In the South, fall is the ideal season for planting trees. Our moderate winters allow their roots time to develop before facing summer heat and drought.
If you are planting a new tree in your yard, consider which kind will add the most value — not only for looks, but also for the birds and wildlife.
Not All Trees Are Equal
Did you know that an oak tree and its acorns feed more than 100 kinds of animals, from foxes to squirrels to blue jays, or that the leaves of oak trees are the food for more than 500 species of butterfly caterpillars? This is surprisingly important, since caterpillars are the main food for baby songbirds, which cannot eat seeds. And, our commonly undervalued pine tree supports 205 species!
A crape myrtle, in contrast, supports only three species of butterflies (https://bit.ly/3RA1MG6). Like many foreign, or nonnative, plants used in landscaping, crape myrtles create a virtual dead zone for wildlife.
This is not to say you shouldn’t plant nonnative trees. However, when possible, do consider alternatives that make your yard more welcome for birds, bees and butterflies. Your choice can have a surprising impact in supporting songbirds and other small animals that are part of our natural community.
Beautiful Landscape Alternatives
Choosing a native tree or shrub means you are helping the butterflies, pollinators and small wildlife that have adapted to it over thousands of years. Here are some alternatives to three common nonnative landscape trees:
- Crape myrtle native alternative: sourwood or smoke trees.
- Bradford pear native alternative: dogwood or white redbud.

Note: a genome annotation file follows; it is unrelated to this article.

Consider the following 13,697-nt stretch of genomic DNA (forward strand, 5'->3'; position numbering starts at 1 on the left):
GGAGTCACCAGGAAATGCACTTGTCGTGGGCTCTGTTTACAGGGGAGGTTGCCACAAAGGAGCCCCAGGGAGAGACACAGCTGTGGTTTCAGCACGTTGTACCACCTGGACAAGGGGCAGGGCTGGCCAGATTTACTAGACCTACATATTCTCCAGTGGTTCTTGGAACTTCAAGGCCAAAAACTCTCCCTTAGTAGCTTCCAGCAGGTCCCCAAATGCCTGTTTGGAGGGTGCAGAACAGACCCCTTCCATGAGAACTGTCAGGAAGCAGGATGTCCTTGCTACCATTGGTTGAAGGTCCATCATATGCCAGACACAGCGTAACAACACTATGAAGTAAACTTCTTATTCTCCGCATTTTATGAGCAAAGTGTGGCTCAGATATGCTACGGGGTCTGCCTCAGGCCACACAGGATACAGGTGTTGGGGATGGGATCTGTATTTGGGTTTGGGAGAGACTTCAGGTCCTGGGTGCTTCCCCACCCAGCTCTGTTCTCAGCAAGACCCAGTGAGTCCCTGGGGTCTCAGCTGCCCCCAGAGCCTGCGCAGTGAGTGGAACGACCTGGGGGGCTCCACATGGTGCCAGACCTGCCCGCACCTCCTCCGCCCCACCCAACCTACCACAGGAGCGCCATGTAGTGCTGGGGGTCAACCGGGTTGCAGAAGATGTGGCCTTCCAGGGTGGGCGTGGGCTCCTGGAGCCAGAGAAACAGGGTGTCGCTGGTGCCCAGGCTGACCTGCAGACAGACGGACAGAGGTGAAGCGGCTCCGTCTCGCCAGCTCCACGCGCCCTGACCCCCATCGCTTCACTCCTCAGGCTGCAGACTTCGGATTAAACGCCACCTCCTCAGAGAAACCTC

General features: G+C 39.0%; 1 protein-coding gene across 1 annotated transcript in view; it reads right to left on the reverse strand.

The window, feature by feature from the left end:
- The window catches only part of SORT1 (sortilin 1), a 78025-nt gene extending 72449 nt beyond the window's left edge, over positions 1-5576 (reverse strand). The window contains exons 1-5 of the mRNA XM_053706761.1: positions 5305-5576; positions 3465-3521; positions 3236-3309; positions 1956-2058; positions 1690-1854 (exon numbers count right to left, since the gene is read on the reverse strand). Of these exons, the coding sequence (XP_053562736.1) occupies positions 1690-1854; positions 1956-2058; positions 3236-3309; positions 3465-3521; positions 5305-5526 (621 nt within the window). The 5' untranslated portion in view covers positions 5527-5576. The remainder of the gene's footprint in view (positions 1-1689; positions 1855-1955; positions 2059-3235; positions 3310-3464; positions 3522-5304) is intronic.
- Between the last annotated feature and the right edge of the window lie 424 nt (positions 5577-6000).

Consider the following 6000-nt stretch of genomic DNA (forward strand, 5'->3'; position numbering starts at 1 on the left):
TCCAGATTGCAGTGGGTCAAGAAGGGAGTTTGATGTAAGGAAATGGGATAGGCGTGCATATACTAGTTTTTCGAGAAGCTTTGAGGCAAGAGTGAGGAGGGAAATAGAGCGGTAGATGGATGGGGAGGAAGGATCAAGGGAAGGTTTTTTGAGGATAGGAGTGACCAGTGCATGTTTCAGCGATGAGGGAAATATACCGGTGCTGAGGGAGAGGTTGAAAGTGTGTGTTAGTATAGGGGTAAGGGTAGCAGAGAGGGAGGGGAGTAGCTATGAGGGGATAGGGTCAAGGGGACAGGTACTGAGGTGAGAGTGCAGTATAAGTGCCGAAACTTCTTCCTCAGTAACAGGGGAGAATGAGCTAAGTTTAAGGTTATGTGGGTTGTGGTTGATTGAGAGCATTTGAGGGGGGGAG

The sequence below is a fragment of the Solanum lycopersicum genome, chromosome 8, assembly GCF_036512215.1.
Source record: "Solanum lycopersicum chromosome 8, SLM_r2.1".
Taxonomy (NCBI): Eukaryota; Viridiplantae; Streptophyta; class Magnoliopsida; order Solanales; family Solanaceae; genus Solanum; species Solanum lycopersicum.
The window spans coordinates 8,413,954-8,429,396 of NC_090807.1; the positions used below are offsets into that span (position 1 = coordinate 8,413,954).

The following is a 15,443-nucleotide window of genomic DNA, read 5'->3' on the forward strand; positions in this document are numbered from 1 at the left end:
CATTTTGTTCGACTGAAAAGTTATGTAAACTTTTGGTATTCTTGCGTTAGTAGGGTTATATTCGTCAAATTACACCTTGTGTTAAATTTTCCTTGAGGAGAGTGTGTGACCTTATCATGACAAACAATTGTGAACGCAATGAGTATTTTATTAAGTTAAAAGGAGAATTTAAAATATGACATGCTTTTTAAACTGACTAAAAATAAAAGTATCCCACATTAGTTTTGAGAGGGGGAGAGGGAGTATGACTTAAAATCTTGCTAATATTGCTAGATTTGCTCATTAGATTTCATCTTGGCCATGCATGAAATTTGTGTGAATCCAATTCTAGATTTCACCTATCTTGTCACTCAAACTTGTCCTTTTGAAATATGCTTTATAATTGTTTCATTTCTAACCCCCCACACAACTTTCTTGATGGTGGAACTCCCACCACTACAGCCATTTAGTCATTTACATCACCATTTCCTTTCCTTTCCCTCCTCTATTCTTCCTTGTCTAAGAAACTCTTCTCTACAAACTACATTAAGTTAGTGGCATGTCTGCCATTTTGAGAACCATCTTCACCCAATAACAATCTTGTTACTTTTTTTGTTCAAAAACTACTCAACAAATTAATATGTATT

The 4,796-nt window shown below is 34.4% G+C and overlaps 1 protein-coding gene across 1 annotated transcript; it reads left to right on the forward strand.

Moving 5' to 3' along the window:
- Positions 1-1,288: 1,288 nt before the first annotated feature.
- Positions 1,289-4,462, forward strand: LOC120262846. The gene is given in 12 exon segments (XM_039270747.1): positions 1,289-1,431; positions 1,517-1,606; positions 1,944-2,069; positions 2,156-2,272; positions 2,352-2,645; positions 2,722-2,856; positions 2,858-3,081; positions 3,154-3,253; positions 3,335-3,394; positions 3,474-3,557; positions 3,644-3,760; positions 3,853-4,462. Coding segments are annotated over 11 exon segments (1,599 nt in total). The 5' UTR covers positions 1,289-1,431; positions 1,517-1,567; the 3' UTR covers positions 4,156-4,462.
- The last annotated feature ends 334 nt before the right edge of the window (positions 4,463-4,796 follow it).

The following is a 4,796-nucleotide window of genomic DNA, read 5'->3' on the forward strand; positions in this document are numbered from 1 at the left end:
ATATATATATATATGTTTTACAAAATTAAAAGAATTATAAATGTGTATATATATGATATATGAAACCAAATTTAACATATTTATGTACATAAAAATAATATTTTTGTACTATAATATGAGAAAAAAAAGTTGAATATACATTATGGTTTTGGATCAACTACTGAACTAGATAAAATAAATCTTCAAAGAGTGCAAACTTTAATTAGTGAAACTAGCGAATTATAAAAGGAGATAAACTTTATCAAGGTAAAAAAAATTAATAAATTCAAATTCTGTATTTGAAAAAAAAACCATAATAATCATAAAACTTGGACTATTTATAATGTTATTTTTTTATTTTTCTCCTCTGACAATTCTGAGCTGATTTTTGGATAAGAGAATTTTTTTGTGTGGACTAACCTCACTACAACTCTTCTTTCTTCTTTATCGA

- Leyland cypress native alternative: Eastern arborvitae or Eastern red cedar.
Additional Flowering Native Trees
• Sparkleberry (Vaccinium arboreum)
• Chickasaw plum (Prunus angustifolia)
• Southern magnolia (Magnolia grandiflora)
• Grancy graybeard or fringe tree (Chionanthus virginicus)
• Redbud (Cercis canadensis)
• Red buckeye (Aesculus pavia)
• Downy serviceberry (Amelanchier arborea)
• Two-winged silverbell (Halesia diptera)
For a complete list of native alternatives to common landscape trees and plants, visit https://bit.ly/3KFR66Q. You might not find your chosen tree at the nearest nursery, but there are a number of sources in our area. For more information, visit https://bit.ly/3cKJS4W.
The National Wildlife Federation, through which Eagle Watch was certified as Cherokee County’s first Community Wildlife Habitat, offers budget-friendly plant collections of native flowers, which feed birds and pollinators suited for our zip code: https://gardenforwildlife.com.
Spend a little extra time doing the research, and you will be rewarded with a beautiful tree and landscape that enhances your property — and also supports and restores the birds and small wildlife we enjoy here in Towne Lake.
– Ann Litrel is an artist and certified Master Naturalist. She instructs nature journal workshops and paints in her studio, Ann Litrel Art, in Towne Lake.